1932 (1st quarter) 48,478,000

To put it baldly the two "best customers" have been growing steadily worse. Result: a degree of Canadian irritation at the U. S. (shared by other Dominions) which is favorable to success for the Imperial Economic Conference.

Cross Currents. Why should Canadians buy either English or U. S. motor cars when they can buy such things as Mc-Laughlin-Buicks built in Canada by the Dominion affiliate of General Motors? Why should Australia buy British steel when she has expensively erected a mighty steel plant to fabricate her Sydney "Dream Bridge," now complete (TIME, March 28).

And why should the Mother Country antagonize so huge a buyer of her manufactured goods as Argentina by agreeing to buy Canadian in preference to Argentine beef? The King's subjects have invested over $1,500,000.000 in Argentina. Dare they antagonize that Latin American government? Dare they risk reprisals which could be launched against $1.500.000,000 of British property actually in Argentina? And what about Brazil? What about the Earl of Bessborough's own coffee-carrying railway in that South American state?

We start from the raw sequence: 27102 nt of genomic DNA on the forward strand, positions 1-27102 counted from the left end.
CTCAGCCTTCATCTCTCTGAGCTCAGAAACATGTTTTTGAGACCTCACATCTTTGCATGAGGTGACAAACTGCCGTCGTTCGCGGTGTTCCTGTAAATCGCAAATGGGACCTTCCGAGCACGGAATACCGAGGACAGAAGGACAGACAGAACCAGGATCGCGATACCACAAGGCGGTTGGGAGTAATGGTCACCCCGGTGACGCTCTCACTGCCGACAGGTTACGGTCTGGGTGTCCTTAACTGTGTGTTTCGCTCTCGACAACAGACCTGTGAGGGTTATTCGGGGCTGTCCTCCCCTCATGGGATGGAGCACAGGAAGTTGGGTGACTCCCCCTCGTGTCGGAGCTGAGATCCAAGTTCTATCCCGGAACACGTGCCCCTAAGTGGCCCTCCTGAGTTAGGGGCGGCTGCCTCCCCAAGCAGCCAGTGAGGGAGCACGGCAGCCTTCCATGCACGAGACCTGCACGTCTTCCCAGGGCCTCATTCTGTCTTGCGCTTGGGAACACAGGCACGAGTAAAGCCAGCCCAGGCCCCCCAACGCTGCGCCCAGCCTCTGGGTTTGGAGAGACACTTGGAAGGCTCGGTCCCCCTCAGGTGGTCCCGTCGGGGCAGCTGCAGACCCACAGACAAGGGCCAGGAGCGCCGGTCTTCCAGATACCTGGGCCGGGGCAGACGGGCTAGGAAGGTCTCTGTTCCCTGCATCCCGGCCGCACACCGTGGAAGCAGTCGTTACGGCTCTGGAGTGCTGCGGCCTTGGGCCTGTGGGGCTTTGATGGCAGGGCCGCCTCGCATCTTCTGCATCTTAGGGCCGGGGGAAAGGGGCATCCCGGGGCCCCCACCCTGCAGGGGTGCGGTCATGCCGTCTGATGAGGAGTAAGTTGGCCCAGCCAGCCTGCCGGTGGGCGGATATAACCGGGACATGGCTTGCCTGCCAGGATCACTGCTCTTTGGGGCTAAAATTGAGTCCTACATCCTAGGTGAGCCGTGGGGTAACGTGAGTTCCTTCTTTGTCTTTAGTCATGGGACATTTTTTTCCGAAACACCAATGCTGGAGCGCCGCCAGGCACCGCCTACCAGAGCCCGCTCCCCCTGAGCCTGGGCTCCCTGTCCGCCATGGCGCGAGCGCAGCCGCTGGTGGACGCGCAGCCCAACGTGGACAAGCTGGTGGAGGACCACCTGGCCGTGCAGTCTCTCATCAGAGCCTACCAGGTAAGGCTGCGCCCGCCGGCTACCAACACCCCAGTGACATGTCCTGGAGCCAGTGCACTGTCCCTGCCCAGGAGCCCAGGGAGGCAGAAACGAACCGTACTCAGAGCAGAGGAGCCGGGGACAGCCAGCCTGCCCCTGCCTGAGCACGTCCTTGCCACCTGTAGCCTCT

Multiplied by myriads such perplexing trade factors as these will give the Imperial Economic Conference plenty of hard, sweating, secret work.

Secrets & Farmers. That the Conference proceedings will be as secret as British ingenuity can make them was frankly stated by the Canadian Government last week. Rich & pious Canadian Premier Richard Bedford Bennett based this course upon the precedent set and stated by the Imperial Conference of 1923. "that at meetings of this nature, where questions of high policy and of the greatest consequence to all parts of the British Commonwealth are surveyed and dealt with, it was of the first importance that the representatives present should feel able to speak among themselves with the utmost freedom and in a spirit of complete confidence."